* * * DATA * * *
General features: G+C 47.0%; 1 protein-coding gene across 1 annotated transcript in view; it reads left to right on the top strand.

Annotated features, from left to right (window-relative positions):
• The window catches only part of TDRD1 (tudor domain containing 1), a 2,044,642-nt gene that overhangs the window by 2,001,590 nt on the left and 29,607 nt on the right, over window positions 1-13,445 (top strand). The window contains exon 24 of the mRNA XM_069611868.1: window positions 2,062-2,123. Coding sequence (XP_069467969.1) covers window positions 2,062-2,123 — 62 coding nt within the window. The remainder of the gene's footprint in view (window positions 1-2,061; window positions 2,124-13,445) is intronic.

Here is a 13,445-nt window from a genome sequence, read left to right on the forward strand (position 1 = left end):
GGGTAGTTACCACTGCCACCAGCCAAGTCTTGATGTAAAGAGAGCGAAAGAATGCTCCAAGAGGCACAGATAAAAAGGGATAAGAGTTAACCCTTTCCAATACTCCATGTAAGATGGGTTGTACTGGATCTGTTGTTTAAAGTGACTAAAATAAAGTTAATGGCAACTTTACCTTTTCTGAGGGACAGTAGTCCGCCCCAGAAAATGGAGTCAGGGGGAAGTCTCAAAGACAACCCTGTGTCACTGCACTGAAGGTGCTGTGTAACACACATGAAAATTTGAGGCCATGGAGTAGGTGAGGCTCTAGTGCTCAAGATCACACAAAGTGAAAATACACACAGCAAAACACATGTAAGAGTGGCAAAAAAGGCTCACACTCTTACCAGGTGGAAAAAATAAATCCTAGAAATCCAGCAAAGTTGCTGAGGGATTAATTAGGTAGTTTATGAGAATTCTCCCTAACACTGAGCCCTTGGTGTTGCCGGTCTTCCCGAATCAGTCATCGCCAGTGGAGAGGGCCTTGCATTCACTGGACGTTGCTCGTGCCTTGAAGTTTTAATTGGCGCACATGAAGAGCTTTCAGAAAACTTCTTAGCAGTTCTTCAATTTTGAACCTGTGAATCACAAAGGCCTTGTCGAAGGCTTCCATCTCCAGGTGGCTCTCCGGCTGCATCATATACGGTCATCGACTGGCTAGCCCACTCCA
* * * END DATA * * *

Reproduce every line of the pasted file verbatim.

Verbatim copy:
General features: G+C 47.0%; 1 protein-coding gene across 1 annotated transcript in view; it reads left to right on the top strand.

Annotated features, from left to right (window-relative positions):
• The window catches only part of TDRD1 (tudor domain containing 1), a 2,044,642-nt gene that overhangs the window by 2,001,590 nt on the left and 29,607 nt on the right, over window positions 1-13,445 (top strand). The window contains exon 24 of the mRNA XM_069611868.1: window positions 2,062-2,123. Coding sequence (XP_069467969.1) covers window positions 2,062-2,123 — 62 coding nt within the window. The remainder of the gene's footprint in view (window positions 1-2,061; window positions 2,124-13,445) is intronic.

Here is a 13,445-nt window from a genome sequence, read left to right on the forward strand (position 1 = left end):
GGGTAGTTACCACTGCCACCAGCCAAGTCTTGATGTAAAGAGAGCGAAAGAATGCTCCAAGAGGCACAGATAAAAAGGGATAAGAGTTAACCCTTTCCAATACTCCATGTAAGATGGGTTGTACTGGATCTGTTGTTTAAAGTGACTAAAATAAAGTTAATGGCAACTTTACCTTTTCTGAGGGACAGTAGTCCGCCCCAGAAAATGGAGTCAGGGGGAAGTCTCAAAGACAACCCTGTGTCACTGCACTGAAGGTGCTGTGTAACACACATGAAAATTTGAGGCCATGGAGTAGGTGAGGCTCTAGTGCTCAAGATCACACAAAGTGAAAATACACACAGCAAAACACATGTAAGAGTGGCAAAAAAGGCTCACACTCTTACCAGGTGGAAAAAATAAATCCTAGAAATCCAGCAAAGTTGCTGAGGGATTAATTAGGTAGTTTATGAGAATTCTCCCTAACACTGAGCCCTTGGTGTTGCCGGTCTTCCCGAATCAGTCATCGCCAGTGGAGAGGGCCTTGCATTCACTGGACGTTGCTCGTGCCTTGAAGTTTTAATTGGCGCACATGAAGAGCTTTCAGAAAACTTCTTAGCAGTTCTTCAATTTTGAACCTGTGAATCACAAAGGCCTTGTCGAAGGCTTCCATCTCCAGGTGGCTCTCCGGCTGCATCATATACGGTCATCGACTGGCTAGCCCACTCCA